Sunday, March 6, 2011

Three lessons learned

By Bill Kraus

1. There is no pleasing the macho true believers. It is their way or no way. Overheard at a Lincoln Day dinner in Wisconsin Rapids: “If Walker gives in on anything, I’ll never vote for him again.”

The Floating Fourteen are undoubtedly getting the same message from their radical adherents as well.

If we take talk, compromise, and respect out of governance, what’s left? Totalitarianism? A caller to a radio call-in show not too long ago accused me of compromising and went on to denigrate that very idea. I asked him how his marriage was going. He hung up.

Hanging up ranks right up there with walking out of the room.

2. The internet is a gold mine of information, but it ain’t journalism. The internet is a miracle, but when used as an information source (excepting, of course, the websites by reputable newspapers which are electronic versions of what they are printing) it is user activated and single sourced. The people who rely on internet sources for their information are a.) likely to go to sites produced by the like-minded and, b.) don’t know or care that what the like-minded are saying has not had to suffer the indignity of validation by the tiresome process of listening to more than one source. The danger of single sourcing is that it susceptible to bias and to dispensing opinions disguised as facts.

A recent example of the internet’s shortcoming and the desperate need for journalists and the rules of journalism concerned a controversial proposal by Majority Leader Scott Fitzgerald. The plaintiff’s case arguing that what Fitzgerald proposed was unconstitutional got widespread distribution on Facebook and elsewhere on the internet to the great pleasure of those on one side of the argument. The next day a newspaper asked if there might be two sides to this argument. There were. The newspaper published both opinions.

At about the same time a story was being merchandised on the internet about the damage being done to the revered state Capitol by its protesting temporary inhabitants. That story too fell from its partisan pleasing pedestal when a newspaper challenged its accuracy and reported that it was wildly overblown at best and mostly just plain wrong.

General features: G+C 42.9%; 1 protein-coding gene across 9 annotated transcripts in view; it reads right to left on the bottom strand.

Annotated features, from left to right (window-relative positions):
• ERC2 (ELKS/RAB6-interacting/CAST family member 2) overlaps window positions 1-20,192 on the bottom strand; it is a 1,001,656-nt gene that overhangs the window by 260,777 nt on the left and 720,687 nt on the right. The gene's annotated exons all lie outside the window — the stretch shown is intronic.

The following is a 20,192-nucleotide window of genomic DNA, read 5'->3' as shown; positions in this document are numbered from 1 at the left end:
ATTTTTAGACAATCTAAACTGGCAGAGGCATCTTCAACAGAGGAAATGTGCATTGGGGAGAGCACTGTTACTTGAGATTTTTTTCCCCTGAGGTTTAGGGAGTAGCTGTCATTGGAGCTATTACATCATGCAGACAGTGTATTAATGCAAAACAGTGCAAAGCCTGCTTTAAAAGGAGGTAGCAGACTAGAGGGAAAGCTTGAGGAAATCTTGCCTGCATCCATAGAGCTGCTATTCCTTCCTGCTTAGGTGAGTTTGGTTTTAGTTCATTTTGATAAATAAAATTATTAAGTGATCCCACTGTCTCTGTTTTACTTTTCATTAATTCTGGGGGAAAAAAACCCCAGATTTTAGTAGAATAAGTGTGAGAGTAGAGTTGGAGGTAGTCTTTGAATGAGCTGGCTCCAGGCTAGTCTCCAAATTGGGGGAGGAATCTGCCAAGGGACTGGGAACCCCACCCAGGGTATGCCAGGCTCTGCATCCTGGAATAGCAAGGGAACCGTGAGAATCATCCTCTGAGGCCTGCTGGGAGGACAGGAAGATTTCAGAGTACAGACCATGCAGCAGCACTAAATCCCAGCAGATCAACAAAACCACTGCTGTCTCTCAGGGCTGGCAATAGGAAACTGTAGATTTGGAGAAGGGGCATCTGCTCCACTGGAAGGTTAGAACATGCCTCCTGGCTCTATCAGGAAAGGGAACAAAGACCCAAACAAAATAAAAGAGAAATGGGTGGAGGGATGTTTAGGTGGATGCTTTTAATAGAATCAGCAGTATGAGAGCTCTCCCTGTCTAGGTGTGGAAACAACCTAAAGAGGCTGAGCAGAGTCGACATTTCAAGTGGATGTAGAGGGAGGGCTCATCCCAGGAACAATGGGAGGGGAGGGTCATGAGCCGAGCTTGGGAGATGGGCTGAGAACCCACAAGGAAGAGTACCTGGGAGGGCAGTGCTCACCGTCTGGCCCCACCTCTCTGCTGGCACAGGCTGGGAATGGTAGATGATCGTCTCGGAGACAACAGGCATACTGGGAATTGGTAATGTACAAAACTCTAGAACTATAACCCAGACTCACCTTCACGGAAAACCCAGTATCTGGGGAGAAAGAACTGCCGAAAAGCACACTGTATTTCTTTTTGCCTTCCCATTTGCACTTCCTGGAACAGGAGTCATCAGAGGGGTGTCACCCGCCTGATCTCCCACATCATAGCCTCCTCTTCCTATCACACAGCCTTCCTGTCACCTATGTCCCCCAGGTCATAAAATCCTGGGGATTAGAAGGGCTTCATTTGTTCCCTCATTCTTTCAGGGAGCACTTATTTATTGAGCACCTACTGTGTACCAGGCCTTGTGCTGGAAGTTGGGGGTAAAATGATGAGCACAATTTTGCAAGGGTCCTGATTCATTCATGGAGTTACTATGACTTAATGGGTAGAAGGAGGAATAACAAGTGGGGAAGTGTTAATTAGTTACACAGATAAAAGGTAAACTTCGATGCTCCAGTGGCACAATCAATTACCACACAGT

Internetism is not built to do what journalism does routinely and, one hopes, responsibly.

3. Most voters want a government that works. It follows, then, that it is in the best long-term interests of those who have been elected to govern to do just that, to govern. Flirting with inaction for any reason is dangerously distracting and could be bad for one’s electoral health.

When the Fitzgerald brothers spoke at a recent WisPolitics forum, they agreed that they had two years to live, that they were not given their amazing majorities to do nothing.

They are, of course, proposing to do something. Actually, they are proposing to do many things. None of them easy or pleasant. Where they may go astray is if the things that they are trying to do or the way they do things end in a prolonged stalemate.

They will then have not done what they proposed to do, and they will have tested the limited patience of a very significant part of the population that quickly tires of the rhetoric and wants them to get on with it, for better or worse.

Follow Bill Kraus on:
twitter / wmkraus

Bill Kraus is the Co-Chair of Common Cause in Wisconsin's State Governing Board

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